When Amy Cheong and her husband, Mardi Hedus, started their dance company, Relentless Entertainment, in 2008, there weren’t many outlets for dancers, singers or actors in Brunei to satisfy their performing appetites beneath a spotlight.

There were some platforms that produced shows which offered amateur performers a chance to shine, such as the national TV station and the Brunei Amateur Dramatic Society, initiated and ran by the expatriate community in the early years. Others that existed were drama and music societies within leisure and golf clubs and international schools, where performers were exclusively members of the clubs or students of such schools. The rest of the artistic population with a simmering desire to unleash their creative energy saw few opportunities where they could make themselves heard or seen. 

Amy recalled when they started their dance company 12 years ago, they were mainly conducting dance classes at rented spaces for a few enthusiastic students, there was not much for them to do outside the classes. A bit of good luck came in 2009 when they were asked to help organise a dance competition. Even though there was no fee for the gig, they were excited to be able to expand their horizons. The competition attracted large participation, people embraced the opportunity to showcase and test their talents.

From there, Amy and Mardi moved into organising events that brought local performers to the forefront. One collaboration debuted the tremendously popular contest, Who’s Got Talent? which ran for three years, each year bettering the previous one by a bigger contestant pool. The performing population took note and came out of the woodwork, hopeful that this was a sign that a performing arts industry was on its way and the creative landscape was changing.From 2011, the Ministry for Culture, Youth & Sports showed an interest in the creative sector which they saw had the potential in encouraging and developing the youths in the country. A staunch patron of this movement was our late Prince Azim who had a love for creative projects and sought to create youth dialogues and build a bridge to connect the young people who could benefit from it and the departments that could support them.

In 2013, Relentless Entertainment wrote and produced a musical, The Enchanted Forest, that started their career in licensed musical productions. They have staged at least one musical show every year since then except 2020, when the COVID-19 pandemic cut all possibilities of public gatherings until the third quarter of the year. They held open auditions and made it possible for anyone to try out for a spot on the show. The productions meant that industries that provided behind-the-scenes services such as vocal training, drama coaching, make-up, sound design, videography, photography, costume design and set production were all able to collaborate towards the success of the shows. In 2018, Amy and Mardi expanded their portfolio to include performing arts education under a new entity, The Relentless Academy of Performing Arts.In recent years, more forms of artistic expressions among the youths have found a modest local appreciation and this has led to more active, but still small, engagements with the public. We’re seeing more music videos, short films, songs released on music platforms, writing workshops, art exhibitions, mini festivals and events that combine different art forms. Most of these activities are self-funded which goes to show that audience appreciation and funding interest for such creative endeavours are low. These are challenges faced by art creators here who, although have seen a growth in the creative efforts, don’t expect it to mushroom into an industry that can sustain the segment of the population who wishes to pursue these art forms full time.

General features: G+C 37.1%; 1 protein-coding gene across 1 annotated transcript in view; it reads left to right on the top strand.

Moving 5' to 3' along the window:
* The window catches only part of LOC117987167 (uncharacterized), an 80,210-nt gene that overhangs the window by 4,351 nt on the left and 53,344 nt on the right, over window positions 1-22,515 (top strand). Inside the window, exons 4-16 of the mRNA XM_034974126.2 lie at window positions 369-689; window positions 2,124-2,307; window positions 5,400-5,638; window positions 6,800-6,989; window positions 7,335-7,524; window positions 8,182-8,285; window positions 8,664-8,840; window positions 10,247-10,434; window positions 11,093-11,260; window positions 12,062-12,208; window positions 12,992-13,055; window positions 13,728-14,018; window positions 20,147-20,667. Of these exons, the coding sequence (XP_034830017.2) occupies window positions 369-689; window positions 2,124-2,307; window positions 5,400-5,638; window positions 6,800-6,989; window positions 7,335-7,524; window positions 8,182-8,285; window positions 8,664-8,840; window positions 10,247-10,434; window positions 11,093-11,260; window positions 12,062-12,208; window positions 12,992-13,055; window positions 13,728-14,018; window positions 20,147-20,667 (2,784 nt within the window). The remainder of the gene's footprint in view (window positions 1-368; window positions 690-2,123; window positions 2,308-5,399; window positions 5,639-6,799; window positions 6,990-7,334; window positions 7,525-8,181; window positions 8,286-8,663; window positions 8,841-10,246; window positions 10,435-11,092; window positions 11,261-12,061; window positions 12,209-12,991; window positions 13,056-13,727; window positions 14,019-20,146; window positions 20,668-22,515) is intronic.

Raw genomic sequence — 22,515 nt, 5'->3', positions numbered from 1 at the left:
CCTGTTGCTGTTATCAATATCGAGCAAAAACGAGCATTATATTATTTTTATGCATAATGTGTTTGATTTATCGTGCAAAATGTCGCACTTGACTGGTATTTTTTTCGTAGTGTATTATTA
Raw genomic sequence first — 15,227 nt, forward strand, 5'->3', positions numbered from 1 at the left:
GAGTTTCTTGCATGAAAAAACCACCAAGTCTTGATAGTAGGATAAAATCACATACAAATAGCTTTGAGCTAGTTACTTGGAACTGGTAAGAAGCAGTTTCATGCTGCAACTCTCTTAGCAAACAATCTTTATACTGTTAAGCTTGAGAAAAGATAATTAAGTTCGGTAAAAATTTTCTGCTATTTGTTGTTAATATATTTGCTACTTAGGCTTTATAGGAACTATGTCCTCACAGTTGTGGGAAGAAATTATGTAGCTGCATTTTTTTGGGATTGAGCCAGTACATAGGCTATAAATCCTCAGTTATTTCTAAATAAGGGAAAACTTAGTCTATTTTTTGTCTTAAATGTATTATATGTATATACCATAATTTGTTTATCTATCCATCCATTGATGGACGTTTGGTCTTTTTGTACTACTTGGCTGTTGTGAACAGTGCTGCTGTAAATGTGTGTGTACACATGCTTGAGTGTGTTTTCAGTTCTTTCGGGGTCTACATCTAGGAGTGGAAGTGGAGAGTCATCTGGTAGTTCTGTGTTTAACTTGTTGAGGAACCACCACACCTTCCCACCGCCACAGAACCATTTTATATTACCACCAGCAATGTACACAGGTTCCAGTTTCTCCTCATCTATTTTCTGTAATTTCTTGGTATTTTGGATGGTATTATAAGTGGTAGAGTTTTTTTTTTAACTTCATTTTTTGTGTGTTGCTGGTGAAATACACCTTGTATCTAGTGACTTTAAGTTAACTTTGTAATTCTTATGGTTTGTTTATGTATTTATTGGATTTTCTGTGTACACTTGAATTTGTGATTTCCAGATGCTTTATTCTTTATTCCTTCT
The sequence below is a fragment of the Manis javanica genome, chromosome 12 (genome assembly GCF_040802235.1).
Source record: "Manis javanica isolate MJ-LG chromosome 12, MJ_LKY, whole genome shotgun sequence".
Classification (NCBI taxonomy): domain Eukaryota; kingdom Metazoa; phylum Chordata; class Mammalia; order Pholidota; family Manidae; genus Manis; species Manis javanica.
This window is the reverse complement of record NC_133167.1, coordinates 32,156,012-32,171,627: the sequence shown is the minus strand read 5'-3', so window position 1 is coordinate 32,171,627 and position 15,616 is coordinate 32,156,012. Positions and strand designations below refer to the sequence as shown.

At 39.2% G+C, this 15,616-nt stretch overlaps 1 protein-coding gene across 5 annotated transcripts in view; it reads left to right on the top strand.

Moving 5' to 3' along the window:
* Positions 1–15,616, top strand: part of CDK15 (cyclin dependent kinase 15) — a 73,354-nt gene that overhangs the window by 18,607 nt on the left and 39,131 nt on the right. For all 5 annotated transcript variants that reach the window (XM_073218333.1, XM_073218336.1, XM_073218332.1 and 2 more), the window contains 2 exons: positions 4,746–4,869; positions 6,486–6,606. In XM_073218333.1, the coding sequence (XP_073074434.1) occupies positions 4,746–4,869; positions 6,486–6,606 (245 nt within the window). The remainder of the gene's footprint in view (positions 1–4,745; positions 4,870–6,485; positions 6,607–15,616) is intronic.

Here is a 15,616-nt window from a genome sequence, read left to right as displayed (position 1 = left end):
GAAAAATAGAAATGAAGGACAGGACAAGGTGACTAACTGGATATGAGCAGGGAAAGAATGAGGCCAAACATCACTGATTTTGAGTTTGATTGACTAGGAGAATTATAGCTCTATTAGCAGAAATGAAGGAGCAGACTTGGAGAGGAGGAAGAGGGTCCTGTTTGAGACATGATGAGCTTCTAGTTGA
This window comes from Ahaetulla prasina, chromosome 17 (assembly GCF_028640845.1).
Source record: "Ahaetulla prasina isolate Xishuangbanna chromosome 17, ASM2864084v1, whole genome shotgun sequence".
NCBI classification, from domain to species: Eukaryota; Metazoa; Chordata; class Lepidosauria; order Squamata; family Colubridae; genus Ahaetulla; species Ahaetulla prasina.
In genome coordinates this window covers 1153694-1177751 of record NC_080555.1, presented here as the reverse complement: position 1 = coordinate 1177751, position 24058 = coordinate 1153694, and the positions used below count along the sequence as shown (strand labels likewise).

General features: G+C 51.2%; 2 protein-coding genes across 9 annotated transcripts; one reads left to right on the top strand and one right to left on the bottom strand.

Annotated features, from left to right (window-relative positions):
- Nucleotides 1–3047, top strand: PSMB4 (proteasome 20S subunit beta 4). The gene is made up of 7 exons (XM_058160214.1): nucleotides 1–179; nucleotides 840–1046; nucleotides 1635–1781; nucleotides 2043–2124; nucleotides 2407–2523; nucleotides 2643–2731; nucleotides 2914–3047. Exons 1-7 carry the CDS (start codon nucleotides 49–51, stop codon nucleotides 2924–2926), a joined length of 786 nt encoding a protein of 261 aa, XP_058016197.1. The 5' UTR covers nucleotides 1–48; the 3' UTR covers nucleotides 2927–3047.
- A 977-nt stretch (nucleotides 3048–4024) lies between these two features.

Artistes often lament that non-artistes don’t understand the creative process, time, cost and effort that go into their creations, and tend to undervalue their work. The perception by non-artistes that most art forms are not serious work, tends to erode the value of such work. Local creators just want a chance to prove themselves before being judged. If they turn out to be better than expected, then they deserve to be respected for their work and reasonably compensated. If they have a long way to go before being deemed exceptional or even good enough, then they need to recognise that, accept the lessons and strive to improve.Musical productions have suffered similar condescension. Resistance to recognise and appreciate local productions stem from a prevailing mindset that ‘local’ means ‘it can’t be that good’. Maybe the countermeasure is more education and exposure to the various arts on the part of the audience so that they understand the work that artistes do and be willing to reward them fairly.  

From Amy and Mardi’s work on performing arts with the youths over the past 12 years, they have discovered a growing pool of strong talents in this tiny population. They believe that these artistes are as good as, and some may even surpass, talents they have met outside Brunei. Although the arts scene in Brunei is like a new hatchling pecking its way out of its shell, wide-eyed and ready to explore, it hopes to have a chance to grow into a proper industry that can contribute a great deal to this economy that is on a path to diversification.